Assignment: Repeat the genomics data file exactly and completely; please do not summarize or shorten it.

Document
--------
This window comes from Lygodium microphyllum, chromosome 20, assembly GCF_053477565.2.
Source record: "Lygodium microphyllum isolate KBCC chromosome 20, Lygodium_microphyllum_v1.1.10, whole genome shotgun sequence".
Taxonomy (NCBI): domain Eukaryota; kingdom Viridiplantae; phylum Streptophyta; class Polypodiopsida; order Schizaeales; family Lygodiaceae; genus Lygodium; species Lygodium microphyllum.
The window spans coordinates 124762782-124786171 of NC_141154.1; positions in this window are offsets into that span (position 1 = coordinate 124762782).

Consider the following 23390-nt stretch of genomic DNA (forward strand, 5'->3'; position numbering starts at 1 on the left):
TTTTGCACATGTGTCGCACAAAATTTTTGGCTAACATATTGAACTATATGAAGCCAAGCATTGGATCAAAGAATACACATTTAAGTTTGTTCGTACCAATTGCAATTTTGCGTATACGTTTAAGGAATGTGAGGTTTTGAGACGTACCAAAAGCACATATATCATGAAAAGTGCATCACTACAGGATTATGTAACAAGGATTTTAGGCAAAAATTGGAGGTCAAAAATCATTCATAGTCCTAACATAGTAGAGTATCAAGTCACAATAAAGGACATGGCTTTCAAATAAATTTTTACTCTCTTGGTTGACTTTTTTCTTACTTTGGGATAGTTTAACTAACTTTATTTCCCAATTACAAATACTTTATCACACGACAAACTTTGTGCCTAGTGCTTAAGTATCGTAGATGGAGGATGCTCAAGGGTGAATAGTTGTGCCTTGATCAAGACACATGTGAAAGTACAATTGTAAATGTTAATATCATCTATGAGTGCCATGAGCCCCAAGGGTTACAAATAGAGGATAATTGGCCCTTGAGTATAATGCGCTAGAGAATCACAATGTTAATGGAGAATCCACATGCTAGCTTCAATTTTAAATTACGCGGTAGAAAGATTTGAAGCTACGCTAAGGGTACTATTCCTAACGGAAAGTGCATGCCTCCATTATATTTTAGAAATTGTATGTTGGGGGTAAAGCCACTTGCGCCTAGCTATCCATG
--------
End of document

This window comes from Lygodium microphyllum, chromosome 20, assembly GCF_053477565.2.
Source record: "Lygodium microphyllum isolate KBCC chromosome 20, Lygodium_microphyllum_v1.1.10, whole genome shotgun sequence".
Taxonomy (NCBI): domain Eukaryota; kingdom Viridiplantae; phylum Streptophyta; class Polypodiopsida; order Schizaeales; family Lygodiaceae; genus Lygodium; species Lygodium microphyllum.
The window spans coordinates 124762782-124786171 of NC_141154.1; positions in this window are offsets into that span (position 1 = coordinate 124762782).

Consider the following 23390-nt stretch of genomic DNA (forward strand, 5'->3'; position numbering starts at 1 on the left):
TTTTGCACATGTGTCGCACAAAATTTTTGGCTAACATATTGAACTATATGAAGCCAAGCATTGGATCAAAGAATACACATTTAAGTTTGTTCGTACCAATTGCAATTTTGCGTATACGTTTAAGGAATGTGAGGTTTTGAGACGTACCAAAAGCACATATATCATGAAAAGTGCATCACTACAGGATTATGTAACAAGGATTTTAGGCAAAAATTGGAGGTCAAAAATCATTCATAGTCCTAACATAGTAGAGTATCAAGTCACAATAAAGGACATGGCTTTCAAATAAATTTTTACTCTCTTGGTTGACTTTTTTCTTACTTTGGGATAGTTTAACTAACTTTATTTCCCAATTACAAATACTTTATCACACGACAAACTTTGTGCCTAGTGCTTAAGTATCGTAGATGGAGGATGCTCAAGGGTGAATAGTTGTGCCTTGATCAAGACACATGTGAAAGTACAATTGTAAATGTTAATATCATCTATGAGTGCCATGAGCCCCAAGGGTTACAAATAGAGGATAATTGGCCCTTGAGTATAATGCGCTAGAGAATCACAATGTTAATGGAGAATCCACATGCTAGCTTCAATTTTAAATTACGCGGTAGAAAGATTTGAAGCTACGCTAAGGGTACTATTCCTAACGGAAAGTGCATGCCTCCATTATATTTTAGAAATTGTATGTTGGGGGTAAAGCCACTTGCGCCTAGCTATCCATG